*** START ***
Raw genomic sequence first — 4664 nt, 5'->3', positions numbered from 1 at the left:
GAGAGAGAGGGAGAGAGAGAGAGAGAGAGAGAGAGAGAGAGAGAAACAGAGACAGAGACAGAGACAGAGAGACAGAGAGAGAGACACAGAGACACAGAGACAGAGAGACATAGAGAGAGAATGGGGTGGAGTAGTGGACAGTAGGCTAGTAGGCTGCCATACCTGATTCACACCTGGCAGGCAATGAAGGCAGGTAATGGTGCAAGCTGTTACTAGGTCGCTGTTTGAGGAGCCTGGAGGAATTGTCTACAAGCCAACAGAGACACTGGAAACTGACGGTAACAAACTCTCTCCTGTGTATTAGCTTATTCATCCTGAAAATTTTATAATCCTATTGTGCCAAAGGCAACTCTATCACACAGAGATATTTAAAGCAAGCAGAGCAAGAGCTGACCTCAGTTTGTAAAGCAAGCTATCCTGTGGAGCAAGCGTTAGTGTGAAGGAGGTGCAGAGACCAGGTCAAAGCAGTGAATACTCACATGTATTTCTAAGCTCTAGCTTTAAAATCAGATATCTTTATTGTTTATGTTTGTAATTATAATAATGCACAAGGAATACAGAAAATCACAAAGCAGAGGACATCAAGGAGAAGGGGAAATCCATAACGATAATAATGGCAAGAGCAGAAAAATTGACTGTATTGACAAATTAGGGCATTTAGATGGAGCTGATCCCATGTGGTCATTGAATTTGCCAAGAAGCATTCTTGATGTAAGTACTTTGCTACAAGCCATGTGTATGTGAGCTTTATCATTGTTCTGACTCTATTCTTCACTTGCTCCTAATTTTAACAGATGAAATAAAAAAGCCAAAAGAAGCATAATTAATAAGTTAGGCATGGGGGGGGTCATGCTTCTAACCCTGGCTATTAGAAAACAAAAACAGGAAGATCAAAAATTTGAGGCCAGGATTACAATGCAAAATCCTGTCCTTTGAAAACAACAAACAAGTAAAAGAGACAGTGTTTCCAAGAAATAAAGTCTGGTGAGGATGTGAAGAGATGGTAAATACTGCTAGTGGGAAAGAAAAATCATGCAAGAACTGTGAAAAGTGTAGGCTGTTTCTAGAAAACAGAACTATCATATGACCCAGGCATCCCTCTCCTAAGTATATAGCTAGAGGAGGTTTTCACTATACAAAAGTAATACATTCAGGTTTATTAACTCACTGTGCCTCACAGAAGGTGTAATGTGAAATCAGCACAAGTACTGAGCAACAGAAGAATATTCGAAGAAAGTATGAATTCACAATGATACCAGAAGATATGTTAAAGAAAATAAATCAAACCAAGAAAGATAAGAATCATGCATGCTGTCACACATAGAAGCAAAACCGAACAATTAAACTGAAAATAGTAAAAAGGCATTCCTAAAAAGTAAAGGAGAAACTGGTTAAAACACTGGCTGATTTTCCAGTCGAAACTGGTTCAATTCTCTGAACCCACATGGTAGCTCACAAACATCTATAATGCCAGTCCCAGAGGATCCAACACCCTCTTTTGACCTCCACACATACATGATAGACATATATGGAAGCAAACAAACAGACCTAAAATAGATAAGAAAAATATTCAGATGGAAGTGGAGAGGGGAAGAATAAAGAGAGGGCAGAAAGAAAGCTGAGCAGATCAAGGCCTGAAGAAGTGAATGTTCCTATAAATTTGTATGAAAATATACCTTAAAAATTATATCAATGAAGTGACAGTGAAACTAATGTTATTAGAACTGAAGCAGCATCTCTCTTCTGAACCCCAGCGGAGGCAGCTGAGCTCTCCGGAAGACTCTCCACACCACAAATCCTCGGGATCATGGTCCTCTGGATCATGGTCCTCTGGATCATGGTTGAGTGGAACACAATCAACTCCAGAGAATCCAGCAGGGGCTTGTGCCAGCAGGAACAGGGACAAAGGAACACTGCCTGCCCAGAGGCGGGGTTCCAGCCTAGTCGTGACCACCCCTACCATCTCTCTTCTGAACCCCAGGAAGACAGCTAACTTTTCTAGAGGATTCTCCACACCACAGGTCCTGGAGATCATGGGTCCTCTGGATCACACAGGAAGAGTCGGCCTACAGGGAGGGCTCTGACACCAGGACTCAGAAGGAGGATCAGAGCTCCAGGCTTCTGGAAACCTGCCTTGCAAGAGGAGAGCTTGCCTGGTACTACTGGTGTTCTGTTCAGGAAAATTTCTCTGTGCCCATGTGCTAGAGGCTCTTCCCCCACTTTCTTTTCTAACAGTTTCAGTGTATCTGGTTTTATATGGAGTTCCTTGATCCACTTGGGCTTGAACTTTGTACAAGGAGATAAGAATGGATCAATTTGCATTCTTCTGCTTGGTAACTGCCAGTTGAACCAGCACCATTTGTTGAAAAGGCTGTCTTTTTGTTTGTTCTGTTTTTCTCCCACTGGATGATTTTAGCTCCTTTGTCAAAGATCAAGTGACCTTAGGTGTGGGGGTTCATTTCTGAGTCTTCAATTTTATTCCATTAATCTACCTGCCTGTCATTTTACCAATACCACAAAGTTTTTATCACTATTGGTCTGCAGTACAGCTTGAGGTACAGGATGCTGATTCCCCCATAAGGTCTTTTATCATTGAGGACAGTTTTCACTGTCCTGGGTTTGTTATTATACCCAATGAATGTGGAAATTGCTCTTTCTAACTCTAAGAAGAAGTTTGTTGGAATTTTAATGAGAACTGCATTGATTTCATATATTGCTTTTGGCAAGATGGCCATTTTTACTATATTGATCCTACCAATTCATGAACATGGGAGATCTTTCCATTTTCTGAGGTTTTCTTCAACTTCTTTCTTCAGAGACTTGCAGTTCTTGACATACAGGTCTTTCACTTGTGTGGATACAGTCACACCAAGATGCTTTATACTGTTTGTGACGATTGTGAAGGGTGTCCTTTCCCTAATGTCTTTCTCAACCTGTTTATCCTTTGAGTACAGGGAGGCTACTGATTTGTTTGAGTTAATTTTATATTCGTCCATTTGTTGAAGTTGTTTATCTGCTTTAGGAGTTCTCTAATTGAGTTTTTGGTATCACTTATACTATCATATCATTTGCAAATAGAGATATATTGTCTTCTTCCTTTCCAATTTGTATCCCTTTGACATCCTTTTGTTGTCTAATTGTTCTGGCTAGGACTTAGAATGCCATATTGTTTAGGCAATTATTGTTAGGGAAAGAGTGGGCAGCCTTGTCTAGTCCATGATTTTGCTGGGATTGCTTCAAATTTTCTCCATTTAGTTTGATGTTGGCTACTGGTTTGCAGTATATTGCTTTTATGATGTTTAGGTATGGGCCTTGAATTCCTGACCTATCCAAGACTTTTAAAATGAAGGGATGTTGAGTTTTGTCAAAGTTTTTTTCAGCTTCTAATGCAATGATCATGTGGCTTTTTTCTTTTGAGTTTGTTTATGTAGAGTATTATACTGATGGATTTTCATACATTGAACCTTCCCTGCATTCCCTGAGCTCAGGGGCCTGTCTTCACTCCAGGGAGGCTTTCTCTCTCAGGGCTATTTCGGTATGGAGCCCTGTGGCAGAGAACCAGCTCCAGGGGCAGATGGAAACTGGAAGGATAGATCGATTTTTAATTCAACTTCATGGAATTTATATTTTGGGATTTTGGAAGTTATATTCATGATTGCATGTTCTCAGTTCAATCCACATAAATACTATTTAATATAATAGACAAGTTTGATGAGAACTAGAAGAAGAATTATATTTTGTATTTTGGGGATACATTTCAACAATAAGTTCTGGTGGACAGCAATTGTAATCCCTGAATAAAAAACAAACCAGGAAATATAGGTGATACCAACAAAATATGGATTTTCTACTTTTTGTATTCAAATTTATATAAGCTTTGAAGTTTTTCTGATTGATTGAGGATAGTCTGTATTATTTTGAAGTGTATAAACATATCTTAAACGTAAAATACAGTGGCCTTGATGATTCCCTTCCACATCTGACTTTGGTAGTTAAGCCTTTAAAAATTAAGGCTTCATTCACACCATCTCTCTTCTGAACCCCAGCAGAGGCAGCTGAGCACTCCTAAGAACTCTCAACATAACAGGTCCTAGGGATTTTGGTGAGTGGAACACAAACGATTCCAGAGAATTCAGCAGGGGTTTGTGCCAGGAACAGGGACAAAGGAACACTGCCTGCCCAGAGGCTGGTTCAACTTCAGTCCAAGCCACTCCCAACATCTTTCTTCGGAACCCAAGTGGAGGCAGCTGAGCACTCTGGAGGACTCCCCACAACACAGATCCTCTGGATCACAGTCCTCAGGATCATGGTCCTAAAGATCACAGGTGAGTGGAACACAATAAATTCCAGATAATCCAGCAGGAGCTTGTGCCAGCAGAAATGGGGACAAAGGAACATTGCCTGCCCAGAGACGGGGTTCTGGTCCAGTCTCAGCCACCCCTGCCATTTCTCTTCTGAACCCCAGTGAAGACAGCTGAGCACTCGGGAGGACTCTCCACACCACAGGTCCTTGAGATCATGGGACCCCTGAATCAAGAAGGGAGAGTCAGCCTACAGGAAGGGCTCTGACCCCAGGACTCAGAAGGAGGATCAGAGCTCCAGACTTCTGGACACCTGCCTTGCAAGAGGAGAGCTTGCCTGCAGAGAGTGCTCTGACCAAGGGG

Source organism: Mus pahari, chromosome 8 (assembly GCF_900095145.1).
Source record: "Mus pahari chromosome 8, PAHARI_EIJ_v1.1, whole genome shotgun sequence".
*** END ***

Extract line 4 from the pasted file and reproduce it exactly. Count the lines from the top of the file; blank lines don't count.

Source record: "Mus pahari chromosome 8, PAHARI_EIJ_v1.1, whole genome shotgun sequence".